Archive for the ‘Non-fiction’ Category
Before Ann Patchett achieved fame as a novelist, she honed her writing skills as a contributor to Seventeen, where she worked for eight years. She also wrote articles for such publications as Elle, Vogue, Gourmet, and the New York Times Magazine. These free-lance jobs paid Ann’s bills and taught her self-discipline, flexibility, and humility. THIS IS A STORY OF A HAPPY MARRIAGE is a compilation of Ann Patchett’s most memorable essays.
All of Patchett’s pieces are nicely done, but some are particularly meaningful.
Dubravka Ugresic’s new collection of cultural essays deal, primarily, with “Nostalgia,” the title of her first piece.
Ms. Ugresice is a Croatian, formally a Yugoslavian, who now lives in Amsterdam.
Her essays delve into politics, history, popular US, Yugoslavian and European culture from the 1950’s to the 21st century, as well as her own thoughts and flights of fancy. She is branded a “Yugonostalgnic,” by many of her fellow countrymen and women. This is a derogatory term, a synonym for those who long for the days of the Yugoslavia of yore under the reign of Tito; dinosaurs who look back fondly to the slogan “brotherhood and unity.”
Julian Barnes’ memoir of grief for the death of his wife Pat Kavanagh in 2008 after a thirty-year relationship, must be one of the most moving tributes ever paid to a loved one, but also the most oblique. So let’s start with something simple, a photograph. Look up the title in the Daily Mail of London, partly for the marvelously-titled review “Lifted by Love, Grounded by Grief” by Craig Brown, but mostly for the photograph that accompanies it. Julian is seated. Pat stands behind him, her arms around his shoulders, her chin resting on the crown of his head. Her love is obvious, she whom Barnes refers to as “The heart of my life; the life of my heart.” But equally striking is the unusual vertical composition. Pat, who on the ground was a small woman beside the gangling Barnes, here appears above him, like a guardian angel reaching down.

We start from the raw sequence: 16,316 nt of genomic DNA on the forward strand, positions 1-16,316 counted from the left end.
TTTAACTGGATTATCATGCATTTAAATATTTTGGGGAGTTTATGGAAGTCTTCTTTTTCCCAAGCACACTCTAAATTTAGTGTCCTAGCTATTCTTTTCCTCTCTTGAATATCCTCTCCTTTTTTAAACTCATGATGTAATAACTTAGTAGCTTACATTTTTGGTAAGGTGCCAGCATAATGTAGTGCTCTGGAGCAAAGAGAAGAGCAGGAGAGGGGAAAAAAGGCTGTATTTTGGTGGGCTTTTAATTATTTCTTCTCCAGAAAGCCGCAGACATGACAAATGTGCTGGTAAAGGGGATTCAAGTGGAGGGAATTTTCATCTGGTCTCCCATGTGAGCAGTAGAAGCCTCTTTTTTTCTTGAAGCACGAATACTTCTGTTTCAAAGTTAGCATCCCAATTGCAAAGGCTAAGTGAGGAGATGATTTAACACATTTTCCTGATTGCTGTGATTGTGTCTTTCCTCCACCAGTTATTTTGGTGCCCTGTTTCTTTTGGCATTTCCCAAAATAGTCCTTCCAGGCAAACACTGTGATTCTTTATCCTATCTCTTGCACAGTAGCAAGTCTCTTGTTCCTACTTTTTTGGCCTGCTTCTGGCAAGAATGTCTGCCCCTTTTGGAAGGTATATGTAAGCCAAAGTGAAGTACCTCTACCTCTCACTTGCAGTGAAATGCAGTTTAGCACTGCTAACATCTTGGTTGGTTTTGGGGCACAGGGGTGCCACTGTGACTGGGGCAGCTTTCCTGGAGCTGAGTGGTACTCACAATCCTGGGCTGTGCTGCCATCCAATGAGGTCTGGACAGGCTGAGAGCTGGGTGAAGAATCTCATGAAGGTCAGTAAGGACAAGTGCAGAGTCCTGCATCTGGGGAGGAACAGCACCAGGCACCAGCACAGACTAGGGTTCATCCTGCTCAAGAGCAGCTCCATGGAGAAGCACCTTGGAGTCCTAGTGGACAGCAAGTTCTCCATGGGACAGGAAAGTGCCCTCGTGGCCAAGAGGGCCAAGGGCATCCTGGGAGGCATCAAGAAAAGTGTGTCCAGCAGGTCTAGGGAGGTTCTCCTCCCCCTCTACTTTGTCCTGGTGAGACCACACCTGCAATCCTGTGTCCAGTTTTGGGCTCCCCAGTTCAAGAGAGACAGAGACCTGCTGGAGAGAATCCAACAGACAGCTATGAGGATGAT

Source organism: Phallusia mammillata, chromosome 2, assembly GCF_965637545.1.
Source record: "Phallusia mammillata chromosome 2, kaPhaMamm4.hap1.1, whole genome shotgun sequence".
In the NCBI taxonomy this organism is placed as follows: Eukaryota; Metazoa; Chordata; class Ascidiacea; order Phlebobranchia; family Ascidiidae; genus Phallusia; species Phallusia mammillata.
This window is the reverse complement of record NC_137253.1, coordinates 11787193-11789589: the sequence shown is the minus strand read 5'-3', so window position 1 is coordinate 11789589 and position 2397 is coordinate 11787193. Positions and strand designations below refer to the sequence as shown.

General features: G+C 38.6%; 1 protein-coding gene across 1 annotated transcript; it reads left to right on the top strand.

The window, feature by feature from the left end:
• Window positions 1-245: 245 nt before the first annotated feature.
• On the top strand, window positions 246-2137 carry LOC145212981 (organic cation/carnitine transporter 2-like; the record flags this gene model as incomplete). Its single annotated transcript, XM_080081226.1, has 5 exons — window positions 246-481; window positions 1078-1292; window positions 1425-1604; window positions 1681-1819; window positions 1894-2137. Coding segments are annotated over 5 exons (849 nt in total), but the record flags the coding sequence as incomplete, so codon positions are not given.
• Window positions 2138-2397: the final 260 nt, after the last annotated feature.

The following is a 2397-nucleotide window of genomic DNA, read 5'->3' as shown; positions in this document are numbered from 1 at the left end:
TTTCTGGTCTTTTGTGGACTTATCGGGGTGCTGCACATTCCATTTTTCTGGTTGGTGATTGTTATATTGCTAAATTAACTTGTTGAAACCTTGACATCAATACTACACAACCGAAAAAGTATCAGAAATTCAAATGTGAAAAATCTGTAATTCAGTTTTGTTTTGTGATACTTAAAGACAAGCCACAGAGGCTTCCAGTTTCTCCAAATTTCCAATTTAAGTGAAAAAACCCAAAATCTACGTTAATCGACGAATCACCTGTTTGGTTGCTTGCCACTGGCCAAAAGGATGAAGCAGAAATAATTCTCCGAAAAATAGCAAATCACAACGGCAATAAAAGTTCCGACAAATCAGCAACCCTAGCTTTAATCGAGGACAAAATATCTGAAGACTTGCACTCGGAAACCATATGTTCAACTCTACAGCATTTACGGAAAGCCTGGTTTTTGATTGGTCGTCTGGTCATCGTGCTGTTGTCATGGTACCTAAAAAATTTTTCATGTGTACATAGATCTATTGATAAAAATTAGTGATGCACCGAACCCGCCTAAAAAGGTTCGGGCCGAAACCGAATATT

ELIZABETH OF YORK: A TUDOR QUEEN AND HER WORLD is not historical fiction, rather a work of history researched and well written by Alison Weir. Here she documents the life of an English Queen Elizabeth – not as well known as Elizabeth I, “The Fairy Queen,” nor Elizabeth II, England’s modern day monarch. Our protagonist is Elizabeth of York, whose obscurity belies the high profile of her connections.
It was probably just a coincidence that we put up our holiday lights today. The setting up of the twinkling bulbs is probably as much of an annual tradition as its other unfortunate side-effect: practically every year, we discover some strands that just donâ€™t work. Now imagine the same scene being played out in every American household. Thatâ€™s a lot of unwanted strands of Christmas lights. As it happens bales upon bales of these get exported to China, where workers set upon them stripping the wires free of insulation to get at the copper that is one of the most valuable raw commodities a booming China needs. The demand for raw goods — copper, steel, aluminum — in rapidly growing countries like China is fueling a global demand for all kinds of scrap be it metal, plastic and even rags (white rags can be turned into paper).
“This is not a book about the great Austrian physicist, Ludwig Boltzmann, nor, despite its importance in my life, is it about Antarctica. It is more about time and chance and the images and dreams we bring with us from childhood which shape who we are and what we become. It is about science and atoms and starry nights and what we think we remember, though we have made it up.”